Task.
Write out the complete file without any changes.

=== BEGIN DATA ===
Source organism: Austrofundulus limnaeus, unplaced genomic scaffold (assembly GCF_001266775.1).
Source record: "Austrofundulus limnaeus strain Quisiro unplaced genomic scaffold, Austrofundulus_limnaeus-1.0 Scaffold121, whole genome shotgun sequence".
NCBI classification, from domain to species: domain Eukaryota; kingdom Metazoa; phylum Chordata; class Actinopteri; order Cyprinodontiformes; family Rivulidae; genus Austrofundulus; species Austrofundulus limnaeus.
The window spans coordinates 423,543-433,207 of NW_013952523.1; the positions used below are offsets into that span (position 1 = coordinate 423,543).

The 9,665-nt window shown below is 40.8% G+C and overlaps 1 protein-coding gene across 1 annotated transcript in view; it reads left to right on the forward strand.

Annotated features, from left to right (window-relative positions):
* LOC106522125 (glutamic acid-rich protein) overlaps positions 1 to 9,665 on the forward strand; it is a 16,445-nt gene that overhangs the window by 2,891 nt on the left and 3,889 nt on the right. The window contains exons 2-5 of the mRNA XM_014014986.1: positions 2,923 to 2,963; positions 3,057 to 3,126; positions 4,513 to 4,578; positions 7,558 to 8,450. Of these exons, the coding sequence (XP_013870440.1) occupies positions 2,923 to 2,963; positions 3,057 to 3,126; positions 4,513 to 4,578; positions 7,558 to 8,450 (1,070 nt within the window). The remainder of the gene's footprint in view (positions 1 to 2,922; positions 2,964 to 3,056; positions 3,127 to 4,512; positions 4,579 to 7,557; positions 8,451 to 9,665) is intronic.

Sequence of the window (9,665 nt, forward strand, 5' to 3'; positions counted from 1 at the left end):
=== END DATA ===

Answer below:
Source organism: Austrofundulus limnaeus, unplaced genomic scaffold (assembly GCF_001266775.1).
Source record: "Austrofundulus limnaeus strain Quisiro unplaced genomic scaffold, Austrofundulus_limnaeus-1.0 Scaffold121, whole genome shotgun sequence".
NCBI classification, from domain to species: domain Eukaryota; kingdom Metazoa; phylum Chordata; class Actinopteri; order Cyprinodontiformes; family Rivulidae; genus Austrofundulus; species Austrofundulus limnaeus.
The window spans coordinates 423,543-433,207 of NW_013952523.1; the positions used below are offsets into that span (position 1 = coordinate 423,543).

The 9,665-nt window shown below is 40.8% G+C and overlaps 1 protein-coding gene across 1 annotated transcript in view; it reads left to right on the forward strand.

Annotated features, from left to right (window-relative positions):
* LOC106522125 (glutamic acid-rich protein) overlaps positions 1 to 9,665 on the forward strand; it is a 16,445-nt gene that overhangs the window by 2,891 nt on the left and 3,889 nt on the right. The window contains exons 2-5 of the mRNA XM_014014986.1: positions 2,923 to 2,963; positions 3,057 to 3,126; positions 4,513 to 4,578; positions 7,558 to 8,450. Of these exons, the coding sequence (XP_013870440.1) occupies positions 2,923 to 2,963; positions 3,057 to 3,126; positions 4,513 to 4,578; positions 7,558 to 8,450 (1,070 nt within the window). The remainder of the gene's footprint in view (positions 1 to 2,922; positions 2,964 to 3,056; positions 3,127 to 4,512; positions 4,579 to 7,557; positions 8,451 to 9,665) is intronic.

Sequence of the window (9,665 nt, forward strand, 5' to 3'; positions counted from 1 at the left end):